We missed Hart the most in pass pro. Neither Brown or Minor is even close at this point. Both had their moments at RB, but neither really got it done like Hart in pass pro. I wish the Michigan staff would install some quick pitches to Brown to really make the oppositions LBs think. He's so fast, that a zone pitch play (like we used to run with Grady when he was healthy) would force the LBs to fly to the outside to keep him from getting to the corner, and allow for some nice cutback runs. Notice on one zone play, we actually cut the DT loose, because we knew that he couldn't get to Brown in time.

I think we'll see Mallett start this week against Minny. No need really to risk Henne. Hart will play, though I think he'll be limited to 15-20 carries (or 100 yards whichever comes first). [Don't know about this. -ed] Mallett's continued problems with the center snaps is disturbing at this point. I wish Michigan would just let him run the offense from the shotgun. Would be a nice change of pace and would help him get comfortable. The issue as I see it, is that he doesn't "ride" the C's butt with his hands, especially when the C has a tough block in the playside gap to make. It's probably not ALL Mallett's fault, but between a C who has never played the spot before, and a QB who hasn't taken many under the center snaps...well....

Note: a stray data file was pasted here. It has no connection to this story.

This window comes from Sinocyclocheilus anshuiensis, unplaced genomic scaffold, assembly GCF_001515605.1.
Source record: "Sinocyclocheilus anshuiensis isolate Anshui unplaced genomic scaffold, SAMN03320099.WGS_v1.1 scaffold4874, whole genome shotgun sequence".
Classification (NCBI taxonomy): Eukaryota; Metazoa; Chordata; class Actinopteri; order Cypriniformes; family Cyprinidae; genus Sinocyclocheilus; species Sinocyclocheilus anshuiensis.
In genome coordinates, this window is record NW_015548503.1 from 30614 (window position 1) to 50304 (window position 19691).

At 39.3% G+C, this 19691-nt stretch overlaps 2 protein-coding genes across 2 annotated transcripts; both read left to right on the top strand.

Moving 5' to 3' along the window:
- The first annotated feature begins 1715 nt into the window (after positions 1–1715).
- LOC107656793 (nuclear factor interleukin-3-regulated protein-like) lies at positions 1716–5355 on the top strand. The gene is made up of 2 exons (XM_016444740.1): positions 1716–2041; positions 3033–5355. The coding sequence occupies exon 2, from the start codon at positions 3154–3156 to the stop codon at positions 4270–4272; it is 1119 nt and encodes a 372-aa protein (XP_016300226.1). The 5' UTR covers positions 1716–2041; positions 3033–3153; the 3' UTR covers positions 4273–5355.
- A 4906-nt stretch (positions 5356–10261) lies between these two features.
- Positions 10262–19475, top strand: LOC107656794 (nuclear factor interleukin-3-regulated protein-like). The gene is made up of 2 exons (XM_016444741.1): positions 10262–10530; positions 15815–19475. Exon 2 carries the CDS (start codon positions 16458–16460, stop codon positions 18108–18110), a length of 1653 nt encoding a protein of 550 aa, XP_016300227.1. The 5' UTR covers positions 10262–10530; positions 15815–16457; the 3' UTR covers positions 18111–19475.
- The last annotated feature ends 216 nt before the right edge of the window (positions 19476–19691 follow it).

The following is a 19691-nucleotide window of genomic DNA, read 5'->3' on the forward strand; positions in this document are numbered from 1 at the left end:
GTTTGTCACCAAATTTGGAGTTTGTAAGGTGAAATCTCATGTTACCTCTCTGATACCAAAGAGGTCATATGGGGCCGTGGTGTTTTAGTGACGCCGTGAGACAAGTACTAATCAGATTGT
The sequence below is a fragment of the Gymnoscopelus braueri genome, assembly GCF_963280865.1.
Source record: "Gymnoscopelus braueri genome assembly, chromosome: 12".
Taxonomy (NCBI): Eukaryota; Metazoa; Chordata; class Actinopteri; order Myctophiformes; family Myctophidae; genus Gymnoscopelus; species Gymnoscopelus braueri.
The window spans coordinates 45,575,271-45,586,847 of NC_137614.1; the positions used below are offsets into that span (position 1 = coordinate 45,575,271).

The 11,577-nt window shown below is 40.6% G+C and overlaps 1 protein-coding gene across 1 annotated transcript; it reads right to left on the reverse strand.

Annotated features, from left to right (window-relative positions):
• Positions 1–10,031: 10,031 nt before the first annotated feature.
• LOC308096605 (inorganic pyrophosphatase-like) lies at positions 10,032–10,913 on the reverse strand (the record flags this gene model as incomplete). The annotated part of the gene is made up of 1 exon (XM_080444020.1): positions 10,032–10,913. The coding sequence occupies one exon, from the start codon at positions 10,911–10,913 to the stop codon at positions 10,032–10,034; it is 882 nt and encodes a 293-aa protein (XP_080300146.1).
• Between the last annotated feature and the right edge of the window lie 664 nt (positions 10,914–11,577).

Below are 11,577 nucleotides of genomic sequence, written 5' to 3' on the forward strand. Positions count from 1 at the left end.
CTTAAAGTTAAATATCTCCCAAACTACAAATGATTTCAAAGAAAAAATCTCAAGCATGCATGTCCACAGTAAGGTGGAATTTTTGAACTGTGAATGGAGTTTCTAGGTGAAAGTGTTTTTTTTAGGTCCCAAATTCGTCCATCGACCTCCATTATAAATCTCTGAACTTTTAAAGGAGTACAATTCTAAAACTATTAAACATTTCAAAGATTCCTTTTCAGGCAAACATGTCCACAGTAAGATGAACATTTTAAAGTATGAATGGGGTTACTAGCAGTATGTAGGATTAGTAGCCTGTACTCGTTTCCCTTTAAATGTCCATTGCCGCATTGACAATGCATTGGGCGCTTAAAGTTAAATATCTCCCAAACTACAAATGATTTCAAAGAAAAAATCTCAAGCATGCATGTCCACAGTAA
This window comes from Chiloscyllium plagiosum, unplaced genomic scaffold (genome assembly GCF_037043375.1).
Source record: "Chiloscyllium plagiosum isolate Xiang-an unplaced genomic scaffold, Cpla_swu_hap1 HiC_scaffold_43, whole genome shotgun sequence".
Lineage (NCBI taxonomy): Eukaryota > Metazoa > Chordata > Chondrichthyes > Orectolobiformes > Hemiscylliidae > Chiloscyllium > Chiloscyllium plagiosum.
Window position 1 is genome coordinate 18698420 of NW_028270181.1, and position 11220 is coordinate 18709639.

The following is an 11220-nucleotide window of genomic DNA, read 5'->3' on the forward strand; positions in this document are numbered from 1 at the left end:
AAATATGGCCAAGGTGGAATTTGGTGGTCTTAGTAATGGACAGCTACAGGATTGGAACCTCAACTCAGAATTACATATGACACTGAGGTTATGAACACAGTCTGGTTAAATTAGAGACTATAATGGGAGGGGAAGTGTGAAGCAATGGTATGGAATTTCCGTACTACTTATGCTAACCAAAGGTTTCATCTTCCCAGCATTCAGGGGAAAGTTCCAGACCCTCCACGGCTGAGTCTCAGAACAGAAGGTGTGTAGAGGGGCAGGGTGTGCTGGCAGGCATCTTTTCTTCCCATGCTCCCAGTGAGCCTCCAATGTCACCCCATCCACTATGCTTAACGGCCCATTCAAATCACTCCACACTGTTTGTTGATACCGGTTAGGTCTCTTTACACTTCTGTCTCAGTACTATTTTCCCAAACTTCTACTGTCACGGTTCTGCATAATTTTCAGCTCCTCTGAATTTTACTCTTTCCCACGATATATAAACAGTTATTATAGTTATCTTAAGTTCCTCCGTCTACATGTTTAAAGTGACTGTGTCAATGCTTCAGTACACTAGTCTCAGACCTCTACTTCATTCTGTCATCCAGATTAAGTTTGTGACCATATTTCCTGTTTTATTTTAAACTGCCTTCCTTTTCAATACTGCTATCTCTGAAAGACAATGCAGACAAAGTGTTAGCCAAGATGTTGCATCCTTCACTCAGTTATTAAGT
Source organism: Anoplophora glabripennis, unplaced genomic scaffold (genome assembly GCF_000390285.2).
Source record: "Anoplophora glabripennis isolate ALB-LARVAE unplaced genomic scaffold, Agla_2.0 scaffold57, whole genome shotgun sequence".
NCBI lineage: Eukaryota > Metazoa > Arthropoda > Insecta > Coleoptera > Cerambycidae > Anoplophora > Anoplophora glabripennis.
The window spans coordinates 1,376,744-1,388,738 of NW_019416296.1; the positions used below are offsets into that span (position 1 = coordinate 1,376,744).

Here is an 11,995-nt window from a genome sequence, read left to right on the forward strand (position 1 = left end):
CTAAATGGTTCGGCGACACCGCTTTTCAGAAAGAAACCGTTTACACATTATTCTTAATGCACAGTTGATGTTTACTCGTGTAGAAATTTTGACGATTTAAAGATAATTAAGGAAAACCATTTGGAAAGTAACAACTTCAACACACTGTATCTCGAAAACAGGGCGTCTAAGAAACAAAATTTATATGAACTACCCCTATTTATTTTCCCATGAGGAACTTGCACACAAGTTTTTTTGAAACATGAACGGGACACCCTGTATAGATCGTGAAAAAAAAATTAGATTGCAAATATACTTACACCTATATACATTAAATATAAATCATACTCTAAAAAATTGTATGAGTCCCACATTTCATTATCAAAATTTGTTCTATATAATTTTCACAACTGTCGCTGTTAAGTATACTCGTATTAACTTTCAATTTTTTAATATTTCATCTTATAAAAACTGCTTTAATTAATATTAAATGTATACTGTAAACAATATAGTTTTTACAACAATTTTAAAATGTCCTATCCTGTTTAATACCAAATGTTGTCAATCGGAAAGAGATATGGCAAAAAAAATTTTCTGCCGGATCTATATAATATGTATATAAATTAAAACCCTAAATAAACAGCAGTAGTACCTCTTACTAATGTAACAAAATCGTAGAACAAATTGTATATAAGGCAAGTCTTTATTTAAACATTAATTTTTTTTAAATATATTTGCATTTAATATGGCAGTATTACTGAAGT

Look for 20 throws or so from Mallet..and alot of running from Hart, Minor and Brown.

Run Offense vs. Minnesota

It's difficult to overstate how bad the Minnesota defense is. So let's try some analogies.

If the Minnesota Defense was a presidential candidate:


If the Minnesota defense was an Atari game:

If the Minnesota Defense was an offense:

For seriouses, the Minnesota defense is approaching truly epic levels of suck. They are dead last in total yardage and 109th in scoring defense. But the rush defense is the strongest aspect of what defense they have -- see also "most disciplined Ron Zook teams" -- at a sunny 94th nationally. Heck, they only give up 5.2 yards per carry and held North Dakota State under 400 yards. I hear the North Dakota State team is comprised of actual bison, so that seems pretty good. This could be quite a battle.

Key Matchup: Carlos Brown and Brandon Minor versus falling over untouched in the backfield 30 times.

Actually... no. Down this road things like Ball State happen. Revising:

Key Matchup: Boren and Schilling versus penetration. Boren's gotten much better in recent weeks while Schilling seems to have regressed; throughout the year the two kids have been at fault for most of the missed blocks, though, and progress would be nice to see going into the closing stretch.

Pass Offense vs. Minnesota

The Gophers are no better here than they are against the run, currently 113th in pass efficiency defense and 119th -- dead last -- in pass yardage defense despite playing a comical parade of nonconference creampuffs. They've benched a senior cornerback in favor of a third true freshman in the secondary; this will be the worst secondary Michigan has faced by far.